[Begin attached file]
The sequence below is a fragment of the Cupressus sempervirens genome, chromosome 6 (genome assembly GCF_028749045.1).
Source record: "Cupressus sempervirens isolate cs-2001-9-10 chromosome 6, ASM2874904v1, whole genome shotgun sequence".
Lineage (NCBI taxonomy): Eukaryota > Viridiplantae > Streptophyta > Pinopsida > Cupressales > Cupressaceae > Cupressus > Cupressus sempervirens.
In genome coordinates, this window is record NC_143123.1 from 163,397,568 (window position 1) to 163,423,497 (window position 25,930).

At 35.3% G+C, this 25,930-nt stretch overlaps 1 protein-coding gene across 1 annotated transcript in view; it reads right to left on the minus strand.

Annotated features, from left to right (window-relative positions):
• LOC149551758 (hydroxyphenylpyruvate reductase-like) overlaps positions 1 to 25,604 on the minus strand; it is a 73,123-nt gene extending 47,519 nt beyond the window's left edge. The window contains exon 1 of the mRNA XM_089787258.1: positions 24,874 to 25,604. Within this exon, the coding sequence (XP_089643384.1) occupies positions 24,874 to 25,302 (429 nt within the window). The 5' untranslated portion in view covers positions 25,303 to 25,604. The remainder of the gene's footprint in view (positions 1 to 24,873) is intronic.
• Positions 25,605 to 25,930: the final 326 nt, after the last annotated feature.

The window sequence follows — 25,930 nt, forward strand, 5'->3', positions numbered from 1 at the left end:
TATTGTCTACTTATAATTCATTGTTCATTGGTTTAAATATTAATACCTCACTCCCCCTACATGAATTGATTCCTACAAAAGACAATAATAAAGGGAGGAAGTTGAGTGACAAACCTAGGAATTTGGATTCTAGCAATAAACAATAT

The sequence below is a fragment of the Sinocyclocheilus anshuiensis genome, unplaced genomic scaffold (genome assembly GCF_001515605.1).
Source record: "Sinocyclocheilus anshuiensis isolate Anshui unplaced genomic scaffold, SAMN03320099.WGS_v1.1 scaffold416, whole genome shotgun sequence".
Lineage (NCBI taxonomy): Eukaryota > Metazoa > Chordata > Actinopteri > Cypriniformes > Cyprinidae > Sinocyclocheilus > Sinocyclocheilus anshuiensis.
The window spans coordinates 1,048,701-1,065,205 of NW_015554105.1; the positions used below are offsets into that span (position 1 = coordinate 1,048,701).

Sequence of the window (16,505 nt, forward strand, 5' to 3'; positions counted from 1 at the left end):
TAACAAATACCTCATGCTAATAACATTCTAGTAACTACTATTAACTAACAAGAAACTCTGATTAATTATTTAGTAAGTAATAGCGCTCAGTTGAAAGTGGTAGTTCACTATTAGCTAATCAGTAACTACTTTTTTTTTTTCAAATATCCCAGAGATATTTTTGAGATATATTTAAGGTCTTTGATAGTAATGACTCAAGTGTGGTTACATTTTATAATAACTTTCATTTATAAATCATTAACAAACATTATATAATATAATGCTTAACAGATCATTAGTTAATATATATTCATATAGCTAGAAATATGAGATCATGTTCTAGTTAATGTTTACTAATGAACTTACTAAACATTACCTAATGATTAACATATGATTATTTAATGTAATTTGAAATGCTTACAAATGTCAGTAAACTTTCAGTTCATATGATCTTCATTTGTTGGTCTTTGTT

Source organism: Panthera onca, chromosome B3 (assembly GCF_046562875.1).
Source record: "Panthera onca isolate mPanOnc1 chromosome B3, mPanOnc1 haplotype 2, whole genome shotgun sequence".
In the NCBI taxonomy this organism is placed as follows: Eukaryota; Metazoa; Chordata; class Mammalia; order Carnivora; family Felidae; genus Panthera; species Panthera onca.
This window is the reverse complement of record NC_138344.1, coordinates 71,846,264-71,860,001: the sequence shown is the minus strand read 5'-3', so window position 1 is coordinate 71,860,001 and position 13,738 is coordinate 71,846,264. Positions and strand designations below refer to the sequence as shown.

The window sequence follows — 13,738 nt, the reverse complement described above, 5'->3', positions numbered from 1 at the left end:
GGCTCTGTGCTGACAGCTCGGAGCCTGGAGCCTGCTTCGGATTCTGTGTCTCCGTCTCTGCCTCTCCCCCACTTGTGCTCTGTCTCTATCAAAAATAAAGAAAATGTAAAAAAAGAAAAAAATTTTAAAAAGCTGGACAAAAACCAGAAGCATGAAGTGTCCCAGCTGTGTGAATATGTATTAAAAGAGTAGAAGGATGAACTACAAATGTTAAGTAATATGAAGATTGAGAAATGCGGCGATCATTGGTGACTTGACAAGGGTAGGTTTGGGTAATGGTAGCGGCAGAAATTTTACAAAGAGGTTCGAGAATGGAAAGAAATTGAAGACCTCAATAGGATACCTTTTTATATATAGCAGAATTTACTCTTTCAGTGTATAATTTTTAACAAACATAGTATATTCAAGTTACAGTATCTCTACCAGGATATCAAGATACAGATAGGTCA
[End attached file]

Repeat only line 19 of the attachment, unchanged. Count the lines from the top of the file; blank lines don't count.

In the NCBI taxonomy this organism is placed as follows: Eukaryota; Metazoa; Chordata; class Mammalia; order Carnivora; family Felidae; genus Panthera; species Panthera onca.